However if we were to turn this theory on it’s head if we dream in such a fractious way and even day dream, perhaps it could be said that the reason dreams and films have so much in common is because we structure films to resemble that of our dreams.

I will conclude this study with the quote by Zacks,

“It’s not that we have learned how to deal with cuts. It’s certainly not that our brains have evolved biologically to deal with film – the timescale is way too short. Instead, film cuts work because they exploit the ways in which our visual systems evolved to work in the real world.”







Book Review – The Power of Movies


Now there is only one exercise left for the whole module I decided to upload some of the reviews about books I’d read. Starting with The Power of Movies by Colin McGinn. I decided to purchase this book after enjoying the exercise on the Mosjukhin experiment and the power of the mind in perceiving emotions not necessarily being conveyed. Nonetheless it was a disappointing read. If I had purely picked this up in a library I wouldn’t have progressed beyond chapter two. As it was for degree work I persevered and whilst there were a few interesting points (mostly from other sources) any gems of information were lost in a bulk of flat and monotonous writing.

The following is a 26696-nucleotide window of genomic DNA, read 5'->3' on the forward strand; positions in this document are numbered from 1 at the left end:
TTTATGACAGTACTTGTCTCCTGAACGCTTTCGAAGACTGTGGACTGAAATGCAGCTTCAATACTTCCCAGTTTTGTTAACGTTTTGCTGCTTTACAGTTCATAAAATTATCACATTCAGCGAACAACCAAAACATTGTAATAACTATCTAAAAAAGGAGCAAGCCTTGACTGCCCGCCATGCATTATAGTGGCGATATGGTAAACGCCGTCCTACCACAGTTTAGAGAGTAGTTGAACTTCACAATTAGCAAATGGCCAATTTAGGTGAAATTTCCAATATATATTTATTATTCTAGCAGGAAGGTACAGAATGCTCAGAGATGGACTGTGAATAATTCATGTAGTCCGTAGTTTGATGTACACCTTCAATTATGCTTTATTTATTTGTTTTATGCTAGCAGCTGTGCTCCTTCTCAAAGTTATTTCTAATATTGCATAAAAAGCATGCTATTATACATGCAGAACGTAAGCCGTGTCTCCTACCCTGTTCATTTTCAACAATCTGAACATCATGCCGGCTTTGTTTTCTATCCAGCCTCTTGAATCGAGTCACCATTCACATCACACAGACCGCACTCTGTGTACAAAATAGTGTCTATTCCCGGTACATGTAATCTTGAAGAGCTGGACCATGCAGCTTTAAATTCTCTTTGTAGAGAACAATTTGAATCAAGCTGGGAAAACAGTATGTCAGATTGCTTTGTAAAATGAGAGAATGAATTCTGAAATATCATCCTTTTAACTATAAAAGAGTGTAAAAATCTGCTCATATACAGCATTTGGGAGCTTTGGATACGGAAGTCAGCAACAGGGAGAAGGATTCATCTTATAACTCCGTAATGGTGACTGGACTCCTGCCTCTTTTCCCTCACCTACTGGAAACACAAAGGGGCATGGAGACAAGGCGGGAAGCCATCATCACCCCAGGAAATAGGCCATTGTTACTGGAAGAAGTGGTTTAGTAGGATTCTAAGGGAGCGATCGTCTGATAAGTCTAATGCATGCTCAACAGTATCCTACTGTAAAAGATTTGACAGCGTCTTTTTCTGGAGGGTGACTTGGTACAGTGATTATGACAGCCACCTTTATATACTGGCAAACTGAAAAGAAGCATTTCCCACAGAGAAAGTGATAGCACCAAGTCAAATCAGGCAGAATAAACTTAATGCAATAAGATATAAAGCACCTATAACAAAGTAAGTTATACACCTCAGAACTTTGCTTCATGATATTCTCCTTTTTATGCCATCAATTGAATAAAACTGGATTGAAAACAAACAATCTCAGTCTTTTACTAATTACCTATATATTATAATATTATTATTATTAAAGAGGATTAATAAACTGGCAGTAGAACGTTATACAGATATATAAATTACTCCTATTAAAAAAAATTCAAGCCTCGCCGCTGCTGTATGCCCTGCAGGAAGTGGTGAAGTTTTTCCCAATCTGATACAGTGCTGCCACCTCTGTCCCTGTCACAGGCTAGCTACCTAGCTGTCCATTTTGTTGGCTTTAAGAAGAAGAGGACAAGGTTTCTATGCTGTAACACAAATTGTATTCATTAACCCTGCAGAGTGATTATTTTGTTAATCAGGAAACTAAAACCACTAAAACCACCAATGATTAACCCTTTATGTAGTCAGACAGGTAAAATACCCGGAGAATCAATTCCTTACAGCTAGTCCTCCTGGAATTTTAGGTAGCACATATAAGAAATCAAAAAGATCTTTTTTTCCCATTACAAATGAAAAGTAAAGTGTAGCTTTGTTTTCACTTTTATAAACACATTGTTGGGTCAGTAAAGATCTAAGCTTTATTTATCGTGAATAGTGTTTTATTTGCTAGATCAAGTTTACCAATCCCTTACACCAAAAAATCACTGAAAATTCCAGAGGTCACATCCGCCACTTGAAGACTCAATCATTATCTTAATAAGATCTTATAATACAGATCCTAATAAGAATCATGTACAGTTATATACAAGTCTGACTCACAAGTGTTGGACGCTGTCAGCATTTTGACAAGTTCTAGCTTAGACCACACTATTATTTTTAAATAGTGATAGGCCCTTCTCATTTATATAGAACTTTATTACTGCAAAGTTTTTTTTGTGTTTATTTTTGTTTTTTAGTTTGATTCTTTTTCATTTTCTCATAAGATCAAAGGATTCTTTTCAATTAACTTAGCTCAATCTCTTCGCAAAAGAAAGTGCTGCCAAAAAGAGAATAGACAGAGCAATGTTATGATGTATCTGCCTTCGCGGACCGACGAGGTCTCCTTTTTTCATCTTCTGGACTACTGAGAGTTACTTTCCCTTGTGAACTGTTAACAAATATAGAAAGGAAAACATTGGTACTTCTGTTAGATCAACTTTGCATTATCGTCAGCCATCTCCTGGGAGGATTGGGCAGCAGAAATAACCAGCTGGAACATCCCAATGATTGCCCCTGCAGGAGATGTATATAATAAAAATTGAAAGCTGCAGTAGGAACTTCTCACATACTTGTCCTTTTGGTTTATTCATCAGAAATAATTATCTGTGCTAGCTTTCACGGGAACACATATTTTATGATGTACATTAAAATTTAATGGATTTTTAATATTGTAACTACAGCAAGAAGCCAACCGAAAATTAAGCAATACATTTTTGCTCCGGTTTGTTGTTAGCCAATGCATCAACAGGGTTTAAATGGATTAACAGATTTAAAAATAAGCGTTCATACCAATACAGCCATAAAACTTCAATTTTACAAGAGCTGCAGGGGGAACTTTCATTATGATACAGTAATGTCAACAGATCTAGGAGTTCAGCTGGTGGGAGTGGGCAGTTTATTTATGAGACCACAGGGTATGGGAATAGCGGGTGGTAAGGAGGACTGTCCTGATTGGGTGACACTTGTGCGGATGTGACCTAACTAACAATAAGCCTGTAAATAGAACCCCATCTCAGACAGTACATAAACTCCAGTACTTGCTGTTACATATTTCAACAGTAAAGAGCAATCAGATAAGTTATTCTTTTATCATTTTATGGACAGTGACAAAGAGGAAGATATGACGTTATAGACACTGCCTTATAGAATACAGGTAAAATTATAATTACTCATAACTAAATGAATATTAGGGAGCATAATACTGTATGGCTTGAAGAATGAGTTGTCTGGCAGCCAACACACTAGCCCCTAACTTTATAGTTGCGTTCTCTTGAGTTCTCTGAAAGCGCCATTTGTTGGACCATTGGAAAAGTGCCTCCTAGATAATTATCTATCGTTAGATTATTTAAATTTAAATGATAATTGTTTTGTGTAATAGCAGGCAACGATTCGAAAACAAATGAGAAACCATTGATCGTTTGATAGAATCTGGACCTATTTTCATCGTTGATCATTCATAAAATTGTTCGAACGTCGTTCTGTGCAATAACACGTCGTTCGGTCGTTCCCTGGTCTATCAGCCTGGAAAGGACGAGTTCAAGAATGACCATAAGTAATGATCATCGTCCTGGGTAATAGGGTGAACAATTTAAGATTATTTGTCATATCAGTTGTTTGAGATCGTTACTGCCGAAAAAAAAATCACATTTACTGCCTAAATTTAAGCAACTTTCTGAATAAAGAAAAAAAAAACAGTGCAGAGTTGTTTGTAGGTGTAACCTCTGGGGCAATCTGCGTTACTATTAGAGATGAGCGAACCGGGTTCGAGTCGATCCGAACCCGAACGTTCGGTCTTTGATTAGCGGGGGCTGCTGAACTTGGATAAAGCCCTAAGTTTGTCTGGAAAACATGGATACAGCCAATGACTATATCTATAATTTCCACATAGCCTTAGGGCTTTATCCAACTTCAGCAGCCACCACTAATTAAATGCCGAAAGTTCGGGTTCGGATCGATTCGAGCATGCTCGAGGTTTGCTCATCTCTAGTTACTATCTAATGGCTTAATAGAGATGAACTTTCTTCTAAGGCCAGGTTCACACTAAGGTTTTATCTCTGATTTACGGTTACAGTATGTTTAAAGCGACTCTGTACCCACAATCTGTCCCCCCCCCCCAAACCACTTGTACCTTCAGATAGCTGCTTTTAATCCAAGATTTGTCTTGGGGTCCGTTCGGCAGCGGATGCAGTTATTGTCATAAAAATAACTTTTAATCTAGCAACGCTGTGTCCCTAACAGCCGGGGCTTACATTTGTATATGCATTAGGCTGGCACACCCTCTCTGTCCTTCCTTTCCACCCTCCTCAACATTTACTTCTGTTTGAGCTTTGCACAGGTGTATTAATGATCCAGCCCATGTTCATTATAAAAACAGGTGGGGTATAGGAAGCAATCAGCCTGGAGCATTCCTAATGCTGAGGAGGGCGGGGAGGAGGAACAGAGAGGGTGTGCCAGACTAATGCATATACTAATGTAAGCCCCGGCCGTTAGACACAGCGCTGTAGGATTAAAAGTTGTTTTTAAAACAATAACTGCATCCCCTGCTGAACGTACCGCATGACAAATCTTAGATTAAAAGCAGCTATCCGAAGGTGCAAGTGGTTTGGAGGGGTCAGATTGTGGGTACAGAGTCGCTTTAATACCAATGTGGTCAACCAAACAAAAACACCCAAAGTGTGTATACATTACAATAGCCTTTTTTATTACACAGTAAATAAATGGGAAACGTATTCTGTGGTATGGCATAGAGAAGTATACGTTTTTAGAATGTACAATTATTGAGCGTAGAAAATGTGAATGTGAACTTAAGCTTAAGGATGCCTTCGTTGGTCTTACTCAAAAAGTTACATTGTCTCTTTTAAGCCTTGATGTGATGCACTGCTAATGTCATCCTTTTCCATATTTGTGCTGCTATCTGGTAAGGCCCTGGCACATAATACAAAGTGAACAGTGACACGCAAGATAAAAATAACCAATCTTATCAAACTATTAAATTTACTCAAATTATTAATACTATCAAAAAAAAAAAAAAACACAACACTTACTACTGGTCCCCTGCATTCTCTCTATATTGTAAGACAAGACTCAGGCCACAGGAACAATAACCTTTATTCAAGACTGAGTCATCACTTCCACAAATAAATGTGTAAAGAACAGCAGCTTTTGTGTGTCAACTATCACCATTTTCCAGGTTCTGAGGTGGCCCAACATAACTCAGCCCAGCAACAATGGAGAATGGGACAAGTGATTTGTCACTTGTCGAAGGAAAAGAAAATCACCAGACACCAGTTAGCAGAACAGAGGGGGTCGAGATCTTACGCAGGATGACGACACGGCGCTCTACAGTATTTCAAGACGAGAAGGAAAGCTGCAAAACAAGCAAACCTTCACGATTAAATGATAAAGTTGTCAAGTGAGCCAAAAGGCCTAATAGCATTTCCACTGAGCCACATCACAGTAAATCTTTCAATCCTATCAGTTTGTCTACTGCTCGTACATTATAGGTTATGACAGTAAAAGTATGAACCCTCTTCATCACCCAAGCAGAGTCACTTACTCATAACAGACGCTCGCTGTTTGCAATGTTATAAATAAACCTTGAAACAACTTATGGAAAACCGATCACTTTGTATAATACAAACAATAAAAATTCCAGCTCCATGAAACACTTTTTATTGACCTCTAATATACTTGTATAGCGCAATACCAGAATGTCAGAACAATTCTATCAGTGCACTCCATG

It started well, the forward was interesting and I was intrigued to find more about the relationship between dreams and the movies but my interest and concentration waned almost instantaneously. McGinn asked so many questions it almost felt like he had no answers and was doing this purely as a way to bulk out the book, in addition to this he asked the same question over again in as many different ways as the thesaurus would allow . The entire way through I had the question ‘Why are movies so powerful’ but this answer never materialised and I realised I would be searching other sources to discover the answer.

The influx of questions would have been bearable if not for the way he consistently expressed the same view in multiple ways. For instance, he stated the fact that when we watch a movie in the cinema we know that the actor isn’t actually in the room with us, we know it’s not real and we know that the battle we are watching isn’t actually happening. And yes, it was fine to express this but to span it over two pages was pushing it. Then consistently referring to it throughout the book was unnecessary, even children can understand the characters are not actually in the cinema with them (it would be quite a palaver if they were) That said despite all this incessant repetition he failed to mention that in 1895 the Lumière brothers film (L’Arrivée d’un train en gare de la Ciotat) featuring a train arriving at the station sent the audience into mass panic. “The spectators ran out of the hall in terror because the locomotive headed right for them. They feared that it could plunge off the screen and onto them.”